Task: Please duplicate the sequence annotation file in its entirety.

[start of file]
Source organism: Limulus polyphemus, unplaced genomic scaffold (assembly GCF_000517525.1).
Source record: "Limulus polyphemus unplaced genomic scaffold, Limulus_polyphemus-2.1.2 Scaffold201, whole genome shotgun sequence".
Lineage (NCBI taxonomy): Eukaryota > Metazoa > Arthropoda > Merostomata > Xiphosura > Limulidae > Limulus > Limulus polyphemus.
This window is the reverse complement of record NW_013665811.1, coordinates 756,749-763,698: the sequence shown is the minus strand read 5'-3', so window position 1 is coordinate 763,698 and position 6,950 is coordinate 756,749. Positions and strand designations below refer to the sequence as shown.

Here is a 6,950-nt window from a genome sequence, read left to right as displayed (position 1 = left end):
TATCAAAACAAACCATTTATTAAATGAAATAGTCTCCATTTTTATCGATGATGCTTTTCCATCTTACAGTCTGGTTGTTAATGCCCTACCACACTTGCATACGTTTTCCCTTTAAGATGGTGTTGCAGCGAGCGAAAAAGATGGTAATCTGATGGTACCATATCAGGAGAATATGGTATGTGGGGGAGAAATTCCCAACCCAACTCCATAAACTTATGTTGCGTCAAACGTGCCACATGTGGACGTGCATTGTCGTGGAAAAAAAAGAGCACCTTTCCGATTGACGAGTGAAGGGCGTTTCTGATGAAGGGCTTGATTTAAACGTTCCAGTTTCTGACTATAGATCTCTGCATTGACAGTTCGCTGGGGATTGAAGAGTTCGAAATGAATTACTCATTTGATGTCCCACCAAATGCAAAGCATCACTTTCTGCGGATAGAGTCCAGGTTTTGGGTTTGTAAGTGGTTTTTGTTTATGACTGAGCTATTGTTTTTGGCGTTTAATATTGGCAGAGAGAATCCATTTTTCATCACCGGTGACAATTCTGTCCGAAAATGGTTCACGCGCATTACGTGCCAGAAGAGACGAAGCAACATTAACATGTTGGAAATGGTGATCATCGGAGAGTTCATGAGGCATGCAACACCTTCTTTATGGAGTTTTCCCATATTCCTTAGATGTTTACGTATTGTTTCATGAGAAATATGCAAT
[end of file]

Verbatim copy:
Source organism: Limulus polyphemus, unplaced genomic scaffold (assembly GCF_000517525.1).
Source record: "Limulus polyphemus unplaced genomic scaffold, Limulus_polyphemus-2.1.2 Scaffold201, whole genome shotgun sequence".
Lineage (NCBI taxonomy): Eukaryota > Metazoa > Arthropoda > Merostomata > Xiphosura > Limulidae > Limulus > Limulus polyphemus.
This window is the reverse complement of record NW_013665811.1, coordinates 756,749-763,698: the sequence shown is the minus strand read 5'-3', so window position 1 is coordinate 763,698 and position 6,950 is coordinate 756,749. Positions and strand designations below refer to the sequence as shown.

Here is a 6,950-nt window from a genome sequence, read left to right as displayed (position 1 = left end):
TATCAAAACAAACCATTTATTAAATGAAATAGTCTCCATTTTTATCGATGATGCTTTTCCATCTTACAGTCTGGTTGTTAATGCCCTACCACACTTGCATACGTTTTCCCTTTAAGATGGTGTTGCAGCGAGCGAAAAAGATGGTAATCTGATGGTACCATATCAGGAGAATATGGTATGTGGGGGAGAAATTCCCAACCCAACTCCATAAACTTATGTTGCGTCAAACGTGCCACATGTGGACGTGCATTGTCGTGGAAAAAAAAGAGCACCTTTCCGATTGACGAGTGAAGGGCGTTTCTGATGAAGGGCTTGATTTAAACGTTCCAGTTTCTGACTATAGATCTCTGCATTGACAGTTCGCTGGGGATTGAAGAGTTCGAAATGAATTACTCATTTGATGTCCCACCAAATGCAAAGCATCACTTTCTGCGGATAGAGTCCAGGTTTTGGGTTTGTAAGTGGTTTTTGTTTATGACTGAGCTATTGTTTTTGGCGTTTAATATTGGCAGAGAGAATCCATTTTTCATCACCGGTGACAATTCTGTCCGAAAATGGTTCACGCGCATTACGTGCCAGAAGAGACGAAGCAACATTAACATGTTGGAAATGGTGATCATCGGAGAGTTCATGAGGCATGCAACACCTTCTTTATGGAGTTTTCCCATATTCCTTAGATGTTTACGTATTGTTTCATGAGAAATATGCAAT